OpenSSL published a security update this week.
The new versions are 3.0.2 and 1.1.1n, corresponding to the two currently-supported flavours of OpenSSL (3.0 and 1.1.1).
The patch includes a few general fixes, such as error reporting that’s been tidied up, along with an update for CVE-2022-0778, found by well-known bug eliminator Tavis Ormandy of Google’s Project Zero team.
Ormandy himself described the bug as “a fun one to work on”:
The flaw ultimately came down to a program loop that almost always worked correctly, but sometimes didn’t, causing it to iterate inifinitely, thus hanging up the program using the offending code and causing what’s known as a DoS, or denial-of-service attack.
Sloppy security code not affected
Amusingly, if we’re allowed to say that, the bug apparently only gets triggered if a program decides to do the right thing when making or accepting a secure connection (e.g. an HTTPS browsing request), and verifies the cryptographic certificate supplied by the other end.
A browser (or an updater, or a login portal, or whatever it might be) that simply accepted the cryptographic credentials of the other end, and didn’t bother to check whether some moderately trustworthy authority had issued them in the first place…
…would, ironically, be unaffected.
In other words, a crook who wasn’t able to get hold of a working forged-or-stolen certificate to bypass your security checks might nevertheless be able to construct a bogus non-working certificate that your computer would choke on while trying to reject it.
Obviously, that’s much less serious than a hole through which an attacker could deceive you cryptographically, causing you willingly to trust something you shouldn’t.
And it’s much less serious than an exploitable vulnerability that could let an attacker implant unwanted software without permission.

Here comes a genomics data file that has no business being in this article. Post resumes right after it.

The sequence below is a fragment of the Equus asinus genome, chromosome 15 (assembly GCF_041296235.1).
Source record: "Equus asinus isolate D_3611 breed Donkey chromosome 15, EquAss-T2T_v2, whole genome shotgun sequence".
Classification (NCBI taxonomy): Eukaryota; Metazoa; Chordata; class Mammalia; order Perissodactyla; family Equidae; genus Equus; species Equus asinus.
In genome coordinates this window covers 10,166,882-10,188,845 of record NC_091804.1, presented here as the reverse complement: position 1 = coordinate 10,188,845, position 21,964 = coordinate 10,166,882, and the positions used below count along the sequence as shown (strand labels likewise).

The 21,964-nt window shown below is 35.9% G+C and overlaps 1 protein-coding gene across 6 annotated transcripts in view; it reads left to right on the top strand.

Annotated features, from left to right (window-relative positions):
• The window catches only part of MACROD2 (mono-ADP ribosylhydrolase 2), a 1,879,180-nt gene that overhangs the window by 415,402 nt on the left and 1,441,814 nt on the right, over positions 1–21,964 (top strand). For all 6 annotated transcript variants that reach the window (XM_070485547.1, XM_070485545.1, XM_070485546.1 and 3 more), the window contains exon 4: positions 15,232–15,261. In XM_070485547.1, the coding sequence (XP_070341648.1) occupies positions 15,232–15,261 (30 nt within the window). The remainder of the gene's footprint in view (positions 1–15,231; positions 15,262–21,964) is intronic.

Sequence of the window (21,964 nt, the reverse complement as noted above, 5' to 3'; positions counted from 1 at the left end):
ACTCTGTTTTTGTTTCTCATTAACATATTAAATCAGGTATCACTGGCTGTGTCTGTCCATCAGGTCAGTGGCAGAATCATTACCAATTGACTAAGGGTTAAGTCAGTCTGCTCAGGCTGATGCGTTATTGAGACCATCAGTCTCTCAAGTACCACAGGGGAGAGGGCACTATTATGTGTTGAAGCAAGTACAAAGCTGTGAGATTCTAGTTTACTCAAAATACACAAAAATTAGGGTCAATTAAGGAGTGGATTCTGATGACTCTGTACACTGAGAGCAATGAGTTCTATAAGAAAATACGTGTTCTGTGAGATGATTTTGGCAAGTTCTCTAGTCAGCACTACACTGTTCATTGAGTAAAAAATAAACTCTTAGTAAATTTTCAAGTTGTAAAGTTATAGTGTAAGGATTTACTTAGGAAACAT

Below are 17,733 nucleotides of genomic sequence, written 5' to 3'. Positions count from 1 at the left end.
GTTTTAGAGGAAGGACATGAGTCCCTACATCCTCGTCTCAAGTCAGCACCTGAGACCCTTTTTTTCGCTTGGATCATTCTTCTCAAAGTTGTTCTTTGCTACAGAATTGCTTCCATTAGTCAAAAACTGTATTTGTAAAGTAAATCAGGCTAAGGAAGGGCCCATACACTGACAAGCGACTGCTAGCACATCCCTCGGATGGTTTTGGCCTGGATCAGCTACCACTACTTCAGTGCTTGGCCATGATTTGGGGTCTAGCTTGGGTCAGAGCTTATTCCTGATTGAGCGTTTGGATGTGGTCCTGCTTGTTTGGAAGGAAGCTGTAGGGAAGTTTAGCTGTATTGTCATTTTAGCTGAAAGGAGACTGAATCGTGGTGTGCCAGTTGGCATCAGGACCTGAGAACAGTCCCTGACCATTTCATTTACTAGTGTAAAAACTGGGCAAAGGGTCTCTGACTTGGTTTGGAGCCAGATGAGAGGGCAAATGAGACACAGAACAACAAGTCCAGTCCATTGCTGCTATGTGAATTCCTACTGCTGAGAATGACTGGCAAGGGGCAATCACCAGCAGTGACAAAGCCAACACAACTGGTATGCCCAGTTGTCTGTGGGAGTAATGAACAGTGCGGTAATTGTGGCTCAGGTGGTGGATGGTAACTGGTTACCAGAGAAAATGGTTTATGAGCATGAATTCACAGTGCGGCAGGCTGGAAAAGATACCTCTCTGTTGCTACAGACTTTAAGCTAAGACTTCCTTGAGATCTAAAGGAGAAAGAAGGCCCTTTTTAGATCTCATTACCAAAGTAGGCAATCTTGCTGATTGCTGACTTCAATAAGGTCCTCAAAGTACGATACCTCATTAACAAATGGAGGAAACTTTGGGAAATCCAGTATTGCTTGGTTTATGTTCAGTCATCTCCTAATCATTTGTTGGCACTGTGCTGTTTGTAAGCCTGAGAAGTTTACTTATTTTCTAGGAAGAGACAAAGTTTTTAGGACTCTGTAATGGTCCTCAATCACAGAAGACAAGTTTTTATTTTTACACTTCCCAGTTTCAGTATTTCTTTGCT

But CVE-2022-0778 is still worth knowing about, and the nature of the bug makes a good “teachable moment” for all programmers out there.
As you probably know, OpenSSL is one of the most popular and widely-used cryptographic libraries.
The library ships as a core component of many Unix and Linux distributions, where it’s automatically used by a wide range of other software you may have installed.
OpenSSL is also bundled into numerous applications, even on operating systems such as Windows which provide their own built-in cryptographic library that the app could have used instead.
In other words, your computer or mobile device might have zero, one, some or many copies of OpenSSL, and they don’t all necessarily get updated at the same time.
That, in turn, means that OpenSSL security updates always make a bit of a news splash:
- Cryptographic bugs get a lot of attention, because we rely so extensively on encryption algorithms these days for both privacy (to avoid being snooped on) and integrity (to avoid being fed fake data). Browsing, email, software updates and online commerce and many more applications can all sneakily be undermined by exploitable holes in cryptographic code.
- Bugs in widely-used programming toolkits get a lot of attention, because we’re not always sure how widely used these are in our own networks. As the infamous Log4Shell bug reminded us at the end of 2021, even specific holes in software components that we don’t even realise we were using, and that we have never thought to audit before, may expose general holes in our overall IT setup.
Looping the loop
We’re not going to dig into the mathematical algorithm that the buggy code was trying to compute.